• Angelo's draft registration card confirms his birth date (I have the Italian birth record). It says his wife is Grace (an Anglicized Grazia).
  • Grace's U.S. naturalization record confirms her maiden name and town of birth. Her birthday is the same as on her Italian birth record, but the year is off by one. The document lists her 5 children with their birth dates. I love when that happens. One of the kids is the DNA match's mother.
  • The 1920 U.S. census shows Angelo and Grace living with their children and Angelo's parents. Angelo's birth record confirms his parents' names.
  • The NYC Municipal Archives website has their 1908 marriage certificate. (How cool is it that they lived a few doors away from my grandmother?) Their parents' names are on the certificate, removing any possible remaining doubt.

It bothers me so much that the vital records for my towns have so many limitations. What became of all those 1880s babies? Who did they marry? When did they die?

Now that I've shown how a match's family tree can provide the right clues, I know I can tie up more and more loose ends.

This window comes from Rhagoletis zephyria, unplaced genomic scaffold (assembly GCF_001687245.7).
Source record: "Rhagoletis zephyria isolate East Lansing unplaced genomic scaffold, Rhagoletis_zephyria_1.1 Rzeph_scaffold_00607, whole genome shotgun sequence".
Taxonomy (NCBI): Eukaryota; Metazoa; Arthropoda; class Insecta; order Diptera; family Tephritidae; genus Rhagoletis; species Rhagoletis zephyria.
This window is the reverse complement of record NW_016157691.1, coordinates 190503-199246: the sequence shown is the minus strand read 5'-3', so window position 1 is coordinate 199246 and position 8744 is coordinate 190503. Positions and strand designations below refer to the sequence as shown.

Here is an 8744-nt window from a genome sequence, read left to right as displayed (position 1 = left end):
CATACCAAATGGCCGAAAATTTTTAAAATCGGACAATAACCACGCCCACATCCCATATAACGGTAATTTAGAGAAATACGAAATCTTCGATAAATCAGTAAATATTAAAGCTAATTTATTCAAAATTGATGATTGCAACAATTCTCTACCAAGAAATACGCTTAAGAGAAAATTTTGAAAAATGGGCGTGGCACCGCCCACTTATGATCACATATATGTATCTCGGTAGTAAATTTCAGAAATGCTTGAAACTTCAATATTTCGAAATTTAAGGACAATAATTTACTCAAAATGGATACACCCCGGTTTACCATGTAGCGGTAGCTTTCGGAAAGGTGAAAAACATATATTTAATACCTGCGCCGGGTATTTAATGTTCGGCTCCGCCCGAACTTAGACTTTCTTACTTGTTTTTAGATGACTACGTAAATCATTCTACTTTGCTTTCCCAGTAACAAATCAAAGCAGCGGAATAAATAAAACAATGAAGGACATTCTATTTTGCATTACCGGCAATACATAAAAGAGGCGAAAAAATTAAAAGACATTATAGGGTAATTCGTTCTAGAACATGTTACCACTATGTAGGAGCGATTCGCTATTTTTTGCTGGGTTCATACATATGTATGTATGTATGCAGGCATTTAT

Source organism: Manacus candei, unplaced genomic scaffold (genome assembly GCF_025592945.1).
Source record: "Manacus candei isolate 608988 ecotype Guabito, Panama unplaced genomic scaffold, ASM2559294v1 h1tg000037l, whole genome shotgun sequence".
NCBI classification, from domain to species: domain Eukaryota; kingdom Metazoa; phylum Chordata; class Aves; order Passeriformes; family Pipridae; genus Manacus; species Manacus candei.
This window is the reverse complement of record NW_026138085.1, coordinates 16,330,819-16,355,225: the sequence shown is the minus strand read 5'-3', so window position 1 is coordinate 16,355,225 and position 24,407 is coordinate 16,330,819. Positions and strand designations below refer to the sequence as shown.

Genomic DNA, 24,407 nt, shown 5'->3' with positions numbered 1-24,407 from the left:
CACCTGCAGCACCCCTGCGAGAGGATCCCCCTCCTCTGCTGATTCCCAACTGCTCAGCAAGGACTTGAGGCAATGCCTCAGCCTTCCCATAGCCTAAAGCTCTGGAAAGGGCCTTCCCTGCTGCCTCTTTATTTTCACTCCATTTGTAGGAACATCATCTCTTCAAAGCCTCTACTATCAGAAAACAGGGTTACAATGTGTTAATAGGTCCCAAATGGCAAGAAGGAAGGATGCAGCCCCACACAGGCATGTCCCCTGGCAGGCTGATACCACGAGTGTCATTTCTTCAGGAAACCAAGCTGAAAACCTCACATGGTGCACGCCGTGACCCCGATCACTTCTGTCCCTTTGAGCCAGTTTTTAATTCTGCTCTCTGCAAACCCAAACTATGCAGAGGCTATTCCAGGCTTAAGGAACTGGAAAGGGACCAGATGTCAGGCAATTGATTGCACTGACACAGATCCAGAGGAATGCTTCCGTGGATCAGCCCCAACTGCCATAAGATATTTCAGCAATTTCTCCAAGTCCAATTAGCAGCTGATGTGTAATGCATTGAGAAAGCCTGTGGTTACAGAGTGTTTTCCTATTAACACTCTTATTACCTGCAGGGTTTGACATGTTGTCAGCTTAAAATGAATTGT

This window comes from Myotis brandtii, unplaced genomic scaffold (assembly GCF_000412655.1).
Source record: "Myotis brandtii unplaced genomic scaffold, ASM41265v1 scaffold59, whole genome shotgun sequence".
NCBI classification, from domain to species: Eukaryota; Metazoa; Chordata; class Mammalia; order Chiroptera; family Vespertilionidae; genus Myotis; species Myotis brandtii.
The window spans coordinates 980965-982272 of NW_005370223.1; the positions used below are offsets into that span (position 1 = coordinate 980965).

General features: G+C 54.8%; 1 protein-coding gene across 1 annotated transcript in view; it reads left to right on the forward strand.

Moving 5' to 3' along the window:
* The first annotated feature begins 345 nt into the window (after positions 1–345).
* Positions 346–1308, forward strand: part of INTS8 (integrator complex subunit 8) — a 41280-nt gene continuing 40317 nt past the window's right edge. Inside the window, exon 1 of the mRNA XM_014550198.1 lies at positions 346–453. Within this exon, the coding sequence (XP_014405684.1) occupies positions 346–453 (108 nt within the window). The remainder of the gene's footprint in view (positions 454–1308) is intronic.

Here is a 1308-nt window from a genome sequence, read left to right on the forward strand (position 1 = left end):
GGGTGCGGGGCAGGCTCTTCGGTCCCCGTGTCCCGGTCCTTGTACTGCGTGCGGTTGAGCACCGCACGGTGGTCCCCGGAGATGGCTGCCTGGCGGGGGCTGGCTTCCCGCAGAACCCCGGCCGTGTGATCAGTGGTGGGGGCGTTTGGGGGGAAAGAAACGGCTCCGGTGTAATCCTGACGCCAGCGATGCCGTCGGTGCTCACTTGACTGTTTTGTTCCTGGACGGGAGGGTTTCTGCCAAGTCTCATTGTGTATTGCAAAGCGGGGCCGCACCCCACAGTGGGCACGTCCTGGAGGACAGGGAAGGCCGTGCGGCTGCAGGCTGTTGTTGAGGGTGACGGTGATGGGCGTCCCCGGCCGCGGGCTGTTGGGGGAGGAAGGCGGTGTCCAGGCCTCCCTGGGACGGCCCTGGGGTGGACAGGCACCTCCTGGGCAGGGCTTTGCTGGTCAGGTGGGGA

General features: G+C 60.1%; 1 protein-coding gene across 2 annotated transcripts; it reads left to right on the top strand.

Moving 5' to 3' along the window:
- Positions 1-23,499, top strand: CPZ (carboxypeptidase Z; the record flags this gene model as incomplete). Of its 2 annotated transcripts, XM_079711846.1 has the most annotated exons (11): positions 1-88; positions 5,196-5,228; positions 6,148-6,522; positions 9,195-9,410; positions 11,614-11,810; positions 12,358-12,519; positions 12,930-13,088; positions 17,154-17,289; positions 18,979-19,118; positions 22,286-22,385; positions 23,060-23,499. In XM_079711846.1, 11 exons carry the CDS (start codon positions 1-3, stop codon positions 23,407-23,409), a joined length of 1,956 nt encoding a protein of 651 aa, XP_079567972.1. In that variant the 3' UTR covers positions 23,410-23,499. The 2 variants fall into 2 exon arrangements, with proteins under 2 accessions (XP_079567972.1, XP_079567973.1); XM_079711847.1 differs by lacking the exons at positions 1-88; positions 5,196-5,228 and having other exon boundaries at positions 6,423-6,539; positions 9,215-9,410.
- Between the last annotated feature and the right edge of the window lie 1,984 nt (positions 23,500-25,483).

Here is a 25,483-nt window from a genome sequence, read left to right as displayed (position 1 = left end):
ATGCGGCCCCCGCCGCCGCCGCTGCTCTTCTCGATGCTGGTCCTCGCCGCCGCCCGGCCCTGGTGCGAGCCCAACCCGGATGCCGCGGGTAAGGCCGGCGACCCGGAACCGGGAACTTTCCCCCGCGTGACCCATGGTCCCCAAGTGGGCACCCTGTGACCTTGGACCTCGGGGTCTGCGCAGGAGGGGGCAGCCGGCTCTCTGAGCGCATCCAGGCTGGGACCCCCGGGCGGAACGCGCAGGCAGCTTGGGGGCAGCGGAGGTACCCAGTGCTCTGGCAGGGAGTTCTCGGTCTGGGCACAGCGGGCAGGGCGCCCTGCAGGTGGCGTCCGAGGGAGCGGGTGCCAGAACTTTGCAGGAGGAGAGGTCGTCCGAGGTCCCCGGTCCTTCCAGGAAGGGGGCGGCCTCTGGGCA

Set Yourself Up for Success

To tie up loose ends in your family tree using your DNA matches:

  • Filter your DNA match list to those with a linked public family tree. Make sure the tree has more than 10 people in it.
  • Choose a match and scan their direct ancestors for familiar last names.
  • Check to see if one of their people is in, or can fit into, your family tree.
Choose the best candidates among your DNA matches to find the answers that were out of your reach.
Choose the best candidates among your DNA matches to find the answers that were out of your reach.

Don't stop there. Unless your match has sources and documents in their family tree, treat their data as hints. Do the research yourself and find the proof you need. In the end, you'll know exactly how you're related to your DNA match.

But better than that, you'll start tying up those loose ends.

19 September 2023

Why Your Half 4th Cousin Once Removed Matters

I've just finished the second of my most ambitious genealogy research projects. I created inventories of available vital records from my ancestral hometowns. Then I reviewed each document, placing about 95% of the people into my family tree.